One of the biggest and most costly problems for today’s retailers is shrink, or the loss of saleable goods. In the U.S., increases in employee fraud, shoplifting and administrative errors cost the industry $42 billion in 2013. Yet, as dire as the problem appears, a recent study from global research and advisory firm IHL Group found that a miniscule 6% of annual IT budgets are actually tasked toward loss prevention (LP) technologies and initiatives. (Disclosure: my company, Axis Communications, worked with IHL Group to commission this survey.)
So, what’s the hang up? One issue lies in a clear disconnect between retailers’ IT and LP departments, particularly when it comes to the following areas:
Budget And Resources
The IHL Group’s research showed that retailers spend a lot of money and effort on EMV compliance, payment card industry (PCI) and data breach protection. While each of these is important, this prioritization drains resources for other LP efforts, specifically in IT.
For example, when assigning weight to IT and LP initiatives, PCI and data breach protection take 35% of the overall IT focus, while only 26% of LP initiatives are similarly focused, with LP giving preference to traditional LP functions such as employee and consumer theft. At odds with both IT and LP, other organizational business units (such as finance) see PCI and data breach protection as 54% of their focus — likely linked to recent, high-visibility data breaches in the public sphere.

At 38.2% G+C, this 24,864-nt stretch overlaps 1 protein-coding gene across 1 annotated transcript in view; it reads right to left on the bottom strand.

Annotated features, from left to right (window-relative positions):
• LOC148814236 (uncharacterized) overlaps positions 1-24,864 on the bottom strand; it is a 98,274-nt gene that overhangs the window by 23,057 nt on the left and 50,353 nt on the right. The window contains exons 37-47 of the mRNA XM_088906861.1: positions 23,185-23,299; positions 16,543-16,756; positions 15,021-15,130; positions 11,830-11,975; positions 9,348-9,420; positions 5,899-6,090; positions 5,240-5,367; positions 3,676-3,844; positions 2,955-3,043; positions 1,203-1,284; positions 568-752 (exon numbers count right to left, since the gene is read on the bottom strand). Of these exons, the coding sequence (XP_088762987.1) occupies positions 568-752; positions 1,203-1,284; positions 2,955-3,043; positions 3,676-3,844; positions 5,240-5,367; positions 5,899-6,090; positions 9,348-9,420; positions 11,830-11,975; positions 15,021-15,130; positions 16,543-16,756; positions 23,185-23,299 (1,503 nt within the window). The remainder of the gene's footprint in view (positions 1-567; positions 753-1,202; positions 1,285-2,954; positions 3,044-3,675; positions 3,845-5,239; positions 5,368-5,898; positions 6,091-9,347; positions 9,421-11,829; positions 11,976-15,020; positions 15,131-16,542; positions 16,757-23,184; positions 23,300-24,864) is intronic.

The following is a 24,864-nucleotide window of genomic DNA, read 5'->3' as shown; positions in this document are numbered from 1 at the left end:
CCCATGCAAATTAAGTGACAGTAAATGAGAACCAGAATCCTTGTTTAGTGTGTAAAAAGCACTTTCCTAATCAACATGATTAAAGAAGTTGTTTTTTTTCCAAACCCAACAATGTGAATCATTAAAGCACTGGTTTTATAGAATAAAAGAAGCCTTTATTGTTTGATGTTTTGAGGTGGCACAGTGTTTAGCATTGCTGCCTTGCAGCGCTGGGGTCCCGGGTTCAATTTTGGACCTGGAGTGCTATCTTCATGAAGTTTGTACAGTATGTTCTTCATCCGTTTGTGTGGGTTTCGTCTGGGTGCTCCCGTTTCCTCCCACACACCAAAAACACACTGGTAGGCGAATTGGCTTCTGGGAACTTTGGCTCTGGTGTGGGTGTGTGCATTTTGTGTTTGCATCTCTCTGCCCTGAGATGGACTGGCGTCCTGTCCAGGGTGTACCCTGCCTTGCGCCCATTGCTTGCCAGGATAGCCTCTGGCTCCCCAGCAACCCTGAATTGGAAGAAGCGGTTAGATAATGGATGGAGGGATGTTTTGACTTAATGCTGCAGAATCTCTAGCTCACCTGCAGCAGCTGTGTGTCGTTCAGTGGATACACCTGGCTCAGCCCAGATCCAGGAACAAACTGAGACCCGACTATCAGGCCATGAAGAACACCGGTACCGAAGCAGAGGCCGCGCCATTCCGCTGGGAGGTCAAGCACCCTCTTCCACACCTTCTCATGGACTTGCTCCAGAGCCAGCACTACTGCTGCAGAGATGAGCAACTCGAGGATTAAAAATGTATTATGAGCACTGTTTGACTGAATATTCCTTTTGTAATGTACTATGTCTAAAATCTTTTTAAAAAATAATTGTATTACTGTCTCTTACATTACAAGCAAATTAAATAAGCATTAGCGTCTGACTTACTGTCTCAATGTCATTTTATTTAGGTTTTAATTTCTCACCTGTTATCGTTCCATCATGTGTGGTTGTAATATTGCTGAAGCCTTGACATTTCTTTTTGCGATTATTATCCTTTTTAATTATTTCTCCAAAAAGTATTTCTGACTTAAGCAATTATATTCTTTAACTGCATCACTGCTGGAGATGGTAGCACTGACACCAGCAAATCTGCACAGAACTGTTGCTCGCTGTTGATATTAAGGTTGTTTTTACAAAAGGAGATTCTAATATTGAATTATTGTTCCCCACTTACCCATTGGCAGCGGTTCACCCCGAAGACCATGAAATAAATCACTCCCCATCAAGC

While the over-communication of PCI and data breach threats may drive disproportionate focus from IT and other business units, LP focuses on the less sexy but still critical larger issues, like organized retail crime, employee and consumer theft and even slip and fall prevention.
Use Of Surveillance
According to the IHL study, 86% of respondents will use video to head off employee theft and 77% will use it to nab consumer thieves in the act, showcasing video’s continued value as a critical security asset. However, catching thieves red-handed isn’t the only use for video. While CCTV cameras were once solely in the domain of LP, as their functionality has increased so have the number of interested stakeholders in IT and other business units like operations, merchandising and marketing.
Unsurprisingly, this influx of stakeholders has brought with it noticeable friction between LP and IT, as the groups struggle to find common ground regarding precisely when, where and how surveillance technology should be used. Case in point: according to the IHL survey, while 90% of LP respondents said that CCTV should be prioritized to mitigate consumer theft in stores, only 79% of IT professionals and 57% of other business units agreed.